While the new quarter has started with a bang for the capital markets and those 1% who actually benefit from one after another record high courtesy of the Fed's "fairy dust", July 1 is an important date for another group of Americans: students. However, instead of more wealth, America's aspiring intelligentsia has something far less pleasant to look forward to, namely more debt, because today is when higher interest rates for education loans kick in.
Pundits and politicians alike have been arguing about whether or not Congress should prevent rates on subsidized federal student loans from doubling from 3.4 percent to 6.8 percent on July 1. But focusing solely on that rate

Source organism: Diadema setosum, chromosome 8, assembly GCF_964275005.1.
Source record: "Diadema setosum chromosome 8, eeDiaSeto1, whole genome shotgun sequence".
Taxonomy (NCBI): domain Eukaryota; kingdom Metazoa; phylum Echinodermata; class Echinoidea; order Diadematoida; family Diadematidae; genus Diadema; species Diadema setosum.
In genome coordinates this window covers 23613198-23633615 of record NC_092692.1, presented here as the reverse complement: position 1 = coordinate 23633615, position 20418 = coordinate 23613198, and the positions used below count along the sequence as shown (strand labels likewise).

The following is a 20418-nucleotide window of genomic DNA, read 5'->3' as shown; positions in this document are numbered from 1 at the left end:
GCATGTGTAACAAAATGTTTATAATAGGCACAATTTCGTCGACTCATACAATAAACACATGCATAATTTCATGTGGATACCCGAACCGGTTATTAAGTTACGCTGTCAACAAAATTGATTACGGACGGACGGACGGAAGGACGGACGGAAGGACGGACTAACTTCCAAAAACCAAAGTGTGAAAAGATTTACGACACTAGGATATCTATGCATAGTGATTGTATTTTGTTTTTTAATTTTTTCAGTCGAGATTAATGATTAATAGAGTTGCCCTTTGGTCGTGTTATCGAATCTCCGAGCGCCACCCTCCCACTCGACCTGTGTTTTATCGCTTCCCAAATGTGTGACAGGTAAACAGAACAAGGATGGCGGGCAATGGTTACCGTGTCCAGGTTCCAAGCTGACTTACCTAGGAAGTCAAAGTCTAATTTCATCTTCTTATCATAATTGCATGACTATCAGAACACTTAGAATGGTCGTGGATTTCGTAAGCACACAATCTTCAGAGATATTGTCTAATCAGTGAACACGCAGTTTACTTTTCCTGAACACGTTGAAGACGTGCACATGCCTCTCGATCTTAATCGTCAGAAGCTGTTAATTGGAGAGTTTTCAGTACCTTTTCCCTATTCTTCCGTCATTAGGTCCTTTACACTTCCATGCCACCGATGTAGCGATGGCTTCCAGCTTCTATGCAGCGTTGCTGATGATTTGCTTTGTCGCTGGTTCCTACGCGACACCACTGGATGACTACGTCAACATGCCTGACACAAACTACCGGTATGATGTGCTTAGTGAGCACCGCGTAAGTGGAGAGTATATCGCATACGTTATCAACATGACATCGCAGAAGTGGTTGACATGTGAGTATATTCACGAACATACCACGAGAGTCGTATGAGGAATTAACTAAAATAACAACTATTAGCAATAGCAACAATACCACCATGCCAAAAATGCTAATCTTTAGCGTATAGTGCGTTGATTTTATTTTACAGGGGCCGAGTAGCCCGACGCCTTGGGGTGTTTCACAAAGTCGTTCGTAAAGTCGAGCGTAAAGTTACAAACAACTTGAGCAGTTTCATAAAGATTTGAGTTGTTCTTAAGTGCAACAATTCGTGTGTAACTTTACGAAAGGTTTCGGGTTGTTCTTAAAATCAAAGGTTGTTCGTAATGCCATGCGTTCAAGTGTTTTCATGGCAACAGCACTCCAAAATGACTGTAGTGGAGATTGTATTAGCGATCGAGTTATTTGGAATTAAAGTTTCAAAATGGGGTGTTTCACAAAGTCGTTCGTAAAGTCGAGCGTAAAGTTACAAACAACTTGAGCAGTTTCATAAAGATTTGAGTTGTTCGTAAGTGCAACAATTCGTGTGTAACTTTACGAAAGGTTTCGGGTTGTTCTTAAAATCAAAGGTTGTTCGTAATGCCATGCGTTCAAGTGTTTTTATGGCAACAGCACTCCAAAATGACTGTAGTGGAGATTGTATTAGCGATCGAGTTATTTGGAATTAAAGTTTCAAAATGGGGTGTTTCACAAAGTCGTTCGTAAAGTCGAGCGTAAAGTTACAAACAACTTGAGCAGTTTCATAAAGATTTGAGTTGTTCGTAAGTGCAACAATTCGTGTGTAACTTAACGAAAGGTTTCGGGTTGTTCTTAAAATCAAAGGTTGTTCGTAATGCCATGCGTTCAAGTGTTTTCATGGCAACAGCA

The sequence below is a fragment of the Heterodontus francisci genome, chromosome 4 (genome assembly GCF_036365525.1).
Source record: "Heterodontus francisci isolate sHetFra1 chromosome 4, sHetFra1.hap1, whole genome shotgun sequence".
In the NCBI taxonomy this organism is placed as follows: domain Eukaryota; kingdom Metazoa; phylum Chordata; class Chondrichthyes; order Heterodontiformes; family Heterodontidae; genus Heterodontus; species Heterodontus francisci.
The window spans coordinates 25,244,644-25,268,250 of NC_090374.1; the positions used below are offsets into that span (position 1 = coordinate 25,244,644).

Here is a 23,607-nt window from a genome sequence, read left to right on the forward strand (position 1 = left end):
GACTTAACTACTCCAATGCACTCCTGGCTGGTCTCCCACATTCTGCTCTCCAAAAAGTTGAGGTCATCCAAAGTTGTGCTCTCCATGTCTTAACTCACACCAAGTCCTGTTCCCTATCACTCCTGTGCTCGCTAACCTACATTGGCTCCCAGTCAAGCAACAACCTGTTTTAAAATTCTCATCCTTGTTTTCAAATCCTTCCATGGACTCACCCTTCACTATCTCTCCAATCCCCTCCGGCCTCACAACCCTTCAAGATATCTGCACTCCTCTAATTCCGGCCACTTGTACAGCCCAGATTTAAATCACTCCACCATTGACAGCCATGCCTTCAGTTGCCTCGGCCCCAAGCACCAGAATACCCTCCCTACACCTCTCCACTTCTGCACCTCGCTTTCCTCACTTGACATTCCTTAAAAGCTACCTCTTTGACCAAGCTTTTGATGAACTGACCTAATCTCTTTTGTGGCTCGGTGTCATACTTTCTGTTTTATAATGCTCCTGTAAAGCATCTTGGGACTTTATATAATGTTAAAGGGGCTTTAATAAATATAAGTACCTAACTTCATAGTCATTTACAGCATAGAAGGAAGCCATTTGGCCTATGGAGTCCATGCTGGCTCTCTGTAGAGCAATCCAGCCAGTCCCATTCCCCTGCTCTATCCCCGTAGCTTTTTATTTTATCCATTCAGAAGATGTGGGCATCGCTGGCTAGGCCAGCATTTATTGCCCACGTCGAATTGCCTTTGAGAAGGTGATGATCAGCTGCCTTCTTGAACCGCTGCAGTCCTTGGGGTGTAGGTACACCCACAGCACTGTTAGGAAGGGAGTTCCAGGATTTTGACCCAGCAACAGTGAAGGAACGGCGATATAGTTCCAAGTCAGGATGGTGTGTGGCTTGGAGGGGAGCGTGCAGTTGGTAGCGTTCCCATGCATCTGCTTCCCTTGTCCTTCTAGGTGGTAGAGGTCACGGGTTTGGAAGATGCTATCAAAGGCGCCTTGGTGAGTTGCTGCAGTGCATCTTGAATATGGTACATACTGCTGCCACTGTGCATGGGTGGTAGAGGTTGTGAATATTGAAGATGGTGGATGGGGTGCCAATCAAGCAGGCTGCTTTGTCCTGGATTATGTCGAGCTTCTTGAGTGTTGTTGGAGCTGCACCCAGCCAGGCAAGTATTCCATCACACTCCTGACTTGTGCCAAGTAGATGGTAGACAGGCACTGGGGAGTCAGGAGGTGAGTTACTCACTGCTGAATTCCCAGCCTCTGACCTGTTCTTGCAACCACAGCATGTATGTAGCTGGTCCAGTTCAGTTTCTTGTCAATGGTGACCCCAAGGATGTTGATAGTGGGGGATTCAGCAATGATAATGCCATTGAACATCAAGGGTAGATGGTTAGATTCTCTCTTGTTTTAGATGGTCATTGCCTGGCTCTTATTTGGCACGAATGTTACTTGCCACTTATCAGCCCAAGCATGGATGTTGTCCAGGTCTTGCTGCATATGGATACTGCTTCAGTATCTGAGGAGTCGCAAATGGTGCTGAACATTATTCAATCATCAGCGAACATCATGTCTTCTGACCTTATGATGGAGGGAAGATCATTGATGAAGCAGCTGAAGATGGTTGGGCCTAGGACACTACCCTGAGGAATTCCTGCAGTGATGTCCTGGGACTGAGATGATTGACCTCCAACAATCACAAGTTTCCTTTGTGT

Sen. Elizabeth Warren (D-Mass.) wasted no time going to bat for college students last week, introducing a bill –– her first as Senator –– that would let students take out federal student loans at the same dirt cheap interest rates as big banks.
We have experienced lots of confusion from our customers around how their federal student loan interest rates are determined, and wanted to shed some light on the process to make you more informed about your options.
(floozefactor)While Senator Elizabeth Warren pushes for legislation that would allow student borrowers to enjoy the same insanely low interest rates as big banks (for one year at least), the House of Representatives today passed a bill that would link the interest rates on federal student loans to the yield on the 10-year Treasury note.